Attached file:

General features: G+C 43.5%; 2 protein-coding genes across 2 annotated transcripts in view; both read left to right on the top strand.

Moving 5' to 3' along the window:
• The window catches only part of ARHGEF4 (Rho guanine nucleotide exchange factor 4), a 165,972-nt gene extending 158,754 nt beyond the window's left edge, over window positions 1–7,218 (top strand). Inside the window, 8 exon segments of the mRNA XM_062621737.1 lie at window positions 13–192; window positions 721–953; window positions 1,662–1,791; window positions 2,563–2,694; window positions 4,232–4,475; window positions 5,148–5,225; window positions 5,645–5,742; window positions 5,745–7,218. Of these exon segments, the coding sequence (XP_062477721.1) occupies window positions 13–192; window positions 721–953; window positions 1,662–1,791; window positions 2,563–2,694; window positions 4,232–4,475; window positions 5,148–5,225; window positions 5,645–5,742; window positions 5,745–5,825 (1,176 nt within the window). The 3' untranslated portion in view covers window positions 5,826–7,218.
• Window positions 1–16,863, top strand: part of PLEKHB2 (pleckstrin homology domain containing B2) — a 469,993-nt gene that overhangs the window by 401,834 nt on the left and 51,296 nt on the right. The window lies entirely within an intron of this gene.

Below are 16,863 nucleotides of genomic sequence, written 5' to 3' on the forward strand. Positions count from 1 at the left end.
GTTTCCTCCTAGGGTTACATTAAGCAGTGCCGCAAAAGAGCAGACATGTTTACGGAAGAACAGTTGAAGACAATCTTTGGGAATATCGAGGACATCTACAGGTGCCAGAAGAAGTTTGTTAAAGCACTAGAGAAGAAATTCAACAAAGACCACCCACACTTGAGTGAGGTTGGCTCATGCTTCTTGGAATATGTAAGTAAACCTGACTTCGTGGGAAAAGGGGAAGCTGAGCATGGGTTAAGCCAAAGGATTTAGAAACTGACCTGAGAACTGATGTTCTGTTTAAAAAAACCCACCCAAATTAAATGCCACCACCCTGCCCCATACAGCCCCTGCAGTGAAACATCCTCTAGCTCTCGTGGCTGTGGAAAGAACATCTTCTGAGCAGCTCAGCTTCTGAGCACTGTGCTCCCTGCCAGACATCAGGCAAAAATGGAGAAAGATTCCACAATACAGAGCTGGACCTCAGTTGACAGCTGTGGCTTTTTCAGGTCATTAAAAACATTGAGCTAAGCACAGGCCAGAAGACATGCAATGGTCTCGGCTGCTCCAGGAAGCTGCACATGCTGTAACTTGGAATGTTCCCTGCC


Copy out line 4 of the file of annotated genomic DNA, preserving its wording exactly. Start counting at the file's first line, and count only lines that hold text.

• Window positions 1–16,863, top strand: part of PLEKHB2 (pleckstrin homology domain containing B2) — a 469,993-nt gene that overhangs the window by 401,834 nt on the left and 51,296 nt on the right. The window lies entirely within an intron of this gene.